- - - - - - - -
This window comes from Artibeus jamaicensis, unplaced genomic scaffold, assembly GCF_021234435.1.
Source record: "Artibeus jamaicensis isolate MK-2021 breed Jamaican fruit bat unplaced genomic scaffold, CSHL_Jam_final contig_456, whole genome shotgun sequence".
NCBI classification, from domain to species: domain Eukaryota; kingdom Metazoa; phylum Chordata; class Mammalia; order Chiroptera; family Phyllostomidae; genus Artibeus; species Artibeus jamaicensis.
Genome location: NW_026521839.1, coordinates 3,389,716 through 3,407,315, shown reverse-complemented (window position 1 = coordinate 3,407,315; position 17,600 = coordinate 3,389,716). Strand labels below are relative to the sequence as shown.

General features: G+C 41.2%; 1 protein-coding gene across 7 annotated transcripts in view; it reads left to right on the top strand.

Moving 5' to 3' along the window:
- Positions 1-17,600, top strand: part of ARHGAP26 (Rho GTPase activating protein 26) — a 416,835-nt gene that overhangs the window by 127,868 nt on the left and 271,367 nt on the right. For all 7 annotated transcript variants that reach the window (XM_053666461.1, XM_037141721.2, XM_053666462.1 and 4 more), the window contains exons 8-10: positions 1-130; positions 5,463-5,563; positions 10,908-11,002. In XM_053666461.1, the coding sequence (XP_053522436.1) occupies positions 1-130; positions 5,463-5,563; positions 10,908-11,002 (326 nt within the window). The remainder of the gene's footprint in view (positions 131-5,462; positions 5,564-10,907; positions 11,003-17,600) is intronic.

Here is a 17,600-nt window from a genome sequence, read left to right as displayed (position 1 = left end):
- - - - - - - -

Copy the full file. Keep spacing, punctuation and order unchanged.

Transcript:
This window comes from Artibeus jamaicensis, unplaced genomic scaffold, assembly GCF_021234435.1.
Source record: "Artibeus jamaicensis isolate MK-2021 breed Jamaican fruit bat unplaced genomic scaffold, CSHL_Jam_final contig_456, whole genome shotgun sequence".
NCBI classification, from domain to species: domain Eukaryota; kingdom Metazoa; phylum Chordata; class Mammalia; order Chiroptera; family Phyllostomidae; genus Artibeus; species Artibeus jamaicensis.
Genome location: NW_026521839.1, coordinates 3,389,716 through 3,407,315, shown reverse-complemented (window position 1 = coordinate 3,407,315; position 17,600 = coordinate 3,389,716). Strand labels below are relative to the sequence as shown.

General features: G+C 41.2%; 1 protein-coding gene across 7 annotated transcripts in view; it reads left to right on the top strand.

Moving 5' to 3' along the window:
- Positions 1-17,600, top strand: part of ARHGAP26 (Rho GTPase activating protein 26) — a 416,835-nt gene that overhangs the window by 127,868 nt on the left and 271,367 nt on the right. For all 7 annotated transcript variants that reach the window (XM_053666461.1, XM_037141721.2, XM_053666462.1 and 4 more), the window contains exons 8-10: positions 1-130; positions 5,463-5,563; positions 10,908-11,002. In XM_053666461.1, the coding sequence (XP_053522436.1) occupies positions 1-130; positions 5,463-5,563; positions 10,908-11,002 (326 nt within the window). The remainder of the gene's footprint in view (positions 131-5,462; positions 5,564-10,907; positions 11,003-17,600) is intronic.

Here is a 17,600-nt window from a genome sequence, read left to right as displayed (position 1 = left end):